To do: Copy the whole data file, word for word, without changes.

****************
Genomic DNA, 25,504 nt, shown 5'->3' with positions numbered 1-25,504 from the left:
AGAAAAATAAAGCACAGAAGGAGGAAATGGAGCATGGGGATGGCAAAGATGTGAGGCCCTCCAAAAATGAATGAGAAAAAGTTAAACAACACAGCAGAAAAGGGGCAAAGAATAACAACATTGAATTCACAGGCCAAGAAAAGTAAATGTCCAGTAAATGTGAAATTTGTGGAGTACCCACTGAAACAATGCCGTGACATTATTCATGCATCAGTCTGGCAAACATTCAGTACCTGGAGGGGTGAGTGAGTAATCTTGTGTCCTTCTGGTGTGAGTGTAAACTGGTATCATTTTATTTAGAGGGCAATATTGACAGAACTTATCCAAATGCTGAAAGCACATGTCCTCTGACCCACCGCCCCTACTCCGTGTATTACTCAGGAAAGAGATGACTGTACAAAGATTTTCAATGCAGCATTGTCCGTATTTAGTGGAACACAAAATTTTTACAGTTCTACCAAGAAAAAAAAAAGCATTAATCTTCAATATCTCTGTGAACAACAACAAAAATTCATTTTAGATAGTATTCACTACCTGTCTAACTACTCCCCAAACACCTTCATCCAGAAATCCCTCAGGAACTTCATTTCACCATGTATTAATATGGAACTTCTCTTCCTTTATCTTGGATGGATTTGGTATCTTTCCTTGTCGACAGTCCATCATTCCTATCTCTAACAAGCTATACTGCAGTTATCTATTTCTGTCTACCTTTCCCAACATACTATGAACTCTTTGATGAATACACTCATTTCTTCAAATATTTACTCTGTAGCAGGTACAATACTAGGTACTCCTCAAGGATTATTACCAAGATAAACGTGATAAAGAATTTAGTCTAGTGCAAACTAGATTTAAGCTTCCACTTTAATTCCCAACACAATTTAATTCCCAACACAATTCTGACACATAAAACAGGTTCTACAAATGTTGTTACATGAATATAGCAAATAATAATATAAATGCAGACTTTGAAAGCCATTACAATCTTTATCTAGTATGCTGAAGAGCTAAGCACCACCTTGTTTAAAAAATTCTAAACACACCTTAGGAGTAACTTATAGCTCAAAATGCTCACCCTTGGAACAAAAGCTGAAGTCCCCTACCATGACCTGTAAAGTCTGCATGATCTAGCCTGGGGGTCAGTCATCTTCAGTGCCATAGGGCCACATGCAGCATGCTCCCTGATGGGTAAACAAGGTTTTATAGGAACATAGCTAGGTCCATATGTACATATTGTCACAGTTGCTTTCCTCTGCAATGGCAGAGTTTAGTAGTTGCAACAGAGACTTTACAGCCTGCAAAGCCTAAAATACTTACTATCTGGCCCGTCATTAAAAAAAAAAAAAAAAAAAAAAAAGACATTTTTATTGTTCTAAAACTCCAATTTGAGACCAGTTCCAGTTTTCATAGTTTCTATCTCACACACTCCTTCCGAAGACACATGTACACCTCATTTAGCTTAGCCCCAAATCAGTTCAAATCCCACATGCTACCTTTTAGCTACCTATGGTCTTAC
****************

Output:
Genomic DNA, 25,504 nt, shown 5'->3' with positions numbered 1-25,504 from the left:
AGAAAAATAAAGCACAGAAGGAGGAAATGGAGCATGGGGATGGCAAAGATGTGAGGCCCTCCAAAAATGAATGAGAAAAAGTTAAACAACACAGCAGAAAAGGGGCAAAGAATAACAACATTGAATTCACAGGCCAAGAAAAGTAAATGTCCAGTAAATGTGAAATTTGTGGAGTACCCACTGAAACAATGCCGTGACATTATTCATGCATCAGTCTGGCAAACATTCAGTACCTGGAGGGGTGAGTGAGTAATCTTGTGTCCTTCTGGTGTGAGTGTAAACTGGTATCATTTTATTTAGAGGGCAATATTGACAGAACTTATCCAAATGCTGAAAGCACATGTCCTCTGACCCACCGCCCCTACTCCGTGTATTACTCAGGAAAGAGATGACTGTACAAAGATTTTCAATGCAGCATTGTCCGTATTTAGTGGAACACAAAATTTTTACAGTTCTACCAAGAAAAAAAAAAGCATTAATCTTCAATATCTCTGTGAACAACAACAAAAATTCATTTTAGATAGTATTCACTACCTGTCTAACTACTCCCCAAACACCTTCATCCAGAAATCCCTCAGGAACTTCATTTCACCATGTATTAATATGGAACTTCTCTTCCTTTATCTTGGATGGATTTGGTATCTTTCCTTGTCGACAGTCCATCATTCCTATCTCTAACAAGCTATACTGCAGTTATCTATTTCTGTCTACCTTTCCCAACATACTATGAACTCTTTGATGAATACACTCATTTCTTCAAATATTTACTCTGTAGCAGGTACAATACTAGGTACTCCTCAAGGATTATTACCAAGATAAACGTGATAAAGAATTTAGTCTAGTGCAAACTAGATTTAAGCTTCCACTTTAATTCCCAACACAATTTAATTCCCAACACAATTCTGACACATAAAACAGGTTCTACAAATGTTGTTACATGAATATAGCAAATAATAATATAAATGCAGACTTTGAAAGCCATTACAATCTTTATCTAGTATGCTGAAGAGCTAAGCACCACCTTGTTTAAAAAATTCTAAACACACCTTAGGAGTAACTTATAGCTCAAAATGCTCACCCTTGGAACAAAAGCTGAAGTCCCCTACCATGACCTGTAAAGTCTGCATGATCTAGCCTGGGGGTCAGTCATCTTCAGTGCCATAGGGCCACATGCAGCATGCTCCCTGATGGGTAAACAAGGTTTTATAGGAACATAGCTAGGTCCATATGTACATATTGTCACAGTTGCTTTCCTCTGCAATGGCAGAGTTTAGTAGTTGCAACAGAGACTTTACAGCCTGCAAAGCCTAAAATACTTACTATCTGGCCCGTCATTAAAAAAAAAAAAAAAAAAAAAAAAGACATTTTTATTGTTCTAAAACTCCAATTTGAGACCAGTTCCAGTTTTCATAGTTTCTATCTCACACACTCCTTCCGAAGACACATGTACACCTCATTTAGCTTAGCCCCAAATCAGTTCAAATCCCACATGCTACCTTTTAGCTACCTATGGTCTTAC